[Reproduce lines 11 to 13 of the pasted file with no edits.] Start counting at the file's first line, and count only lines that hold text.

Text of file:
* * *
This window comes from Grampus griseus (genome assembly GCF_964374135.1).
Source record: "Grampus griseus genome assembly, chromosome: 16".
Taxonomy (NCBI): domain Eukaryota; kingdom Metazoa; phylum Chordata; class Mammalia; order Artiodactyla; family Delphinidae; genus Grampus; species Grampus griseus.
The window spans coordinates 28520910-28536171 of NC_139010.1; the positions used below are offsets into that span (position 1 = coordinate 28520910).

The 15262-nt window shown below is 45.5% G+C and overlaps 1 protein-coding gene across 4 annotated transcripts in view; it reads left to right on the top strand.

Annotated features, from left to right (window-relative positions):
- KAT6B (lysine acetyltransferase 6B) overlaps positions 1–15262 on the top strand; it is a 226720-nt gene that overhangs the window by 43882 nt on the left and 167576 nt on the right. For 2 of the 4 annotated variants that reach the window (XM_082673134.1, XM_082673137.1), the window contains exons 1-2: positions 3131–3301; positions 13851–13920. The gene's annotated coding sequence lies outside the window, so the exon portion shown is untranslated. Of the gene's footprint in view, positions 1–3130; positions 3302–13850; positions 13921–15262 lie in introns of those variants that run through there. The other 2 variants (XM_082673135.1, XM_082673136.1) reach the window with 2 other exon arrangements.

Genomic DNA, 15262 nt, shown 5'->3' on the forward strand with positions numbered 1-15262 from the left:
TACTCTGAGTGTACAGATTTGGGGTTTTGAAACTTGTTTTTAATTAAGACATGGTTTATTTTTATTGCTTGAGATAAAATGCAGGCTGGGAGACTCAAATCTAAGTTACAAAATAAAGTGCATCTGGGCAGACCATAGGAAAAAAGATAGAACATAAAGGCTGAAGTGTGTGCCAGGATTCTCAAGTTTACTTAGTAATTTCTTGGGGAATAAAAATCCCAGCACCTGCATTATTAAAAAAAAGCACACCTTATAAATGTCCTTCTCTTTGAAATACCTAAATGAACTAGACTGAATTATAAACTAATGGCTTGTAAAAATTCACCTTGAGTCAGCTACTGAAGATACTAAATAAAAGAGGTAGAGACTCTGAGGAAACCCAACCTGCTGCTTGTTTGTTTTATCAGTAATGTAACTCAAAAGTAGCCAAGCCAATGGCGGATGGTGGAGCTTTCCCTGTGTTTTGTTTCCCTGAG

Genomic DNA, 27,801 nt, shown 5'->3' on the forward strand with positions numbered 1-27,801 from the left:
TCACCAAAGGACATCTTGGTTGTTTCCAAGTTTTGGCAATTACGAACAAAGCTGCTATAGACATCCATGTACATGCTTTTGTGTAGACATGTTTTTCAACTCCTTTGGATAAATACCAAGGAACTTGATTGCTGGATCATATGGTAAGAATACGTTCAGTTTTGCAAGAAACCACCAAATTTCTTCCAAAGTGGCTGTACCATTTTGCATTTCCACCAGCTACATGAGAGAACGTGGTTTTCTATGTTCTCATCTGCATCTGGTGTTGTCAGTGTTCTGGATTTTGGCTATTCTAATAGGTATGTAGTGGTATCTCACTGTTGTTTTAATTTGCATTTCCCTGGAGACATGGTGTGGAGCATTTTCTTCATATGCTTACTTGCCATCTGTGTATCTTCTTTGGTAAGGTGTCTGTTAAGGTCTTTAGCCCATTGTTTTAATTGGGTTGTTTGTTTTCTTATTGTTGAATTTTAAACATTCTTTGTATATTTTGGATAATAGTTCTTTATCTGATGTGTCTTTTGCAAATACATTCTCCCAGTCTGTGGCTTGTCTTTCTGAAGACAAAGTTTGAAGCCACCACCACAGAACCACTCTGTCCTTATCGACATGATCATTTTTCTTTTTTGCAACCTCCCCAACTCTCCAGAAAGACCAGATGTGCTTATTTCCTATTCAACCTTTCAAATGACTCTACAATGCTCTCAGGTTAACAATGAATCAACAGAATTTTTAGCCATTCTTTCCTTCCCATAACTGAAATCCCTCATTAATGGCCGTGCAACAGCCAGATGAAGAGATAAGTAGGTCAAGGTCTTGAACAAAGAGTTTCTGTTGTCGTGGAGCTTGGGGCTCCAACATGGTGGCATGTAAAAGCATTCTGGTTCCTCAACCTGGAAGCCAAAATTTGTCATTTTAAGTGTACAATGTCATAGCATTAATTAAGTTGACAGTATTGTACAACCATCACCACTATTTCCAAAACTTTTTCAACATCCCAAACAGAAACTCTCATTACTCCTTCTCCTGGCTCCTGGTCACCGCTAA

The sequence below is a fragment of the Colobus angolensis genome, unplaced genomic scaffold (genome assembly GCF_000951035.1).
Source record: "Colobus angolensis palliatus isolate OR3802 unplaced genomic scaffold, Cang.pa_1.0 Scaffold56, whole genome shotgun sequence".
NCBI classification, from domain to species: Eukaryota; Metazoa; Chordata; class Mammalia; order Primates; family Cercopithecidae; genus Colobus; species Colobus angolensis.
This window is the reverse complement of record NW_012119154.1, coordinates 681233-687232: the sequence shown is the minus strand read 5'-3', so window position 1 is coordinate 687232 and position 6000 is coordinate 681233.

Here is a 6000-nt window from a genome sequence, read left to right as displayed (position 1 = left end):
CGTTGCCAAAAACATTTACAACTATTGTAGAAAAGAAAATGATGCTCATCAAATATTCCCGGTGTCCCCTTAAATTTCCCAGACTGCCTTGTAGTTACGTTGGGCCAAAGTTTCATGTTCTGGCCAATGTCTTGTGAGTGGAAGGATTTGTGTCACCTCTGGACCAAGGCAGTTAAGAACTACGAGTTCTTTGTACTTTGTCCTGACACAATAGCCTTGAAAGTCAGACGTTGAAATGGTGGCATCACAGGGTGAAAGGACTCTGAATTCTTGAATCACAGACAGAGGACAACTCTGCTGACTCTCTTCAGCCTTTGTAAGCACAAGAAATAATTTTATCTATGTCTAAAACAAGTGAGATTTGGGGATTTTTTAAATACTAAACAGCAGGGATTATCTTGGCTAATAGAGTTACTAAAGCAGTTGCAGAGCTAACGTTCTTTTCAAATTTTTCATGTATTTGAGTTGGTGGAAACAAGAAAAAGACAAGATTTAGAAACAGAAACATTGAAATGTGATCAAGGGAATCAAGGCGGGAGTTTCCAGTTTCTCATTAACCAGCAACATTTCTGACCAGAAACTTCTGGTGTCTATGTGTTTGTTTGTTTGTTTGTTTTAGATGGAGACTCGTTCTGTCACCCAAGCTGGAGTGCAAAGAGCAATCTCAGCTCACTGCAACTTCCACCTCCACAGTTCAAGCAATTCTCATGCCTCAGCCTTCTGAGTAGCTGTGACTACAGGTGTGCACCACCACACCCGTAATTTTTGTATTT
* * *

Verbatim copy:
TCACCAAAGGACATCTTGGTTGTTTCCAAGTTTTGGCAATTACGAACAAAGCTGCTATAGACATCCATGTACATGCTTTTGTGTAGACATGTTTTTCAACTCCTTTGGATAAATACCAAGGAACTTGATTGCTGGATCATATGGTAAGAATACGTTCAGTTTTGCAAGAAACCACCAAATTTCTTCCAAAGTGGCTGTACCATTTTGCATTTCCACCAGCTACATGAGAGAACGTGGTTTTCTATGTTCTCATCTGCATCTGGTGTTGTCAGTGTTCTGGATTTTGGCTATTCTAATAGGTATGTAGTGGTATCTCACTGTTGTTTTAATTTGCATTTCCCTGGAGACATGGTGTGGAGCATTTTCTTCATATGCTTACTTGCCATCTGTGTATCTTCTTTGGTAAGGTGTCTGTTAAGGTCTTTAGCCCATTGTTTTAATTGGGTTGTTTGTTTTCTTATTGTTGAATTTTAAACATTCTTTGTATATTTTGGATAATAGTTCTTTATCTGATGTGTCTTTTGCAAATACATTCTCCCAGTCTGTGGCTTGTCTTTCTGAAGACAAAGTTTGAAGCCACCACCACAGAACCACTCTGTCCTTATCGACATGATCATTTTTCTTTTTTGCAACCTCCCCAACTCTCCAGAAAGACCAGATGTGCTTATTTCCTATTCAACCTTTCAAATGACTCTACAATGCTCTCAGGTTAACAATGAATCAACAGAATTTTTAGCCATTCTTTCCTTCCCATAACTGAAATCCCTCATTAATGGCCGTGCAACAGCCAGATGAAGAGATAAGTAGGTCAAGGTCTTGAACAAAGAGTTTCTGTTGTCGTGGAGCTTGGGGCTCCAACATGGTGGCATGTAAAAGCATTCTGGTTCCTCAACCTGGAAGCCAAAATTTGTCATTTTAAGTGTACAATGTCATAGCATTAATTAAGTTGACAGTATTGTACAACCATCACCACTATTTCCAAAACTTTTTCAACATCCCAAACAGAAACTCTCATTACTCCTTCTCCTGGCTCCTGGTCACCGCTAA

The sequence below is a fragment of the Colobus angolensis genome, unplaced genomic scaffold (genome assembly GCF_000951035.1).
Source record: "Colobus angolensis palliatus isolate OR3802 unplaced genomic scaffold, Cang.pa_1.0 Scaffold56, whole genome shotgun sequence".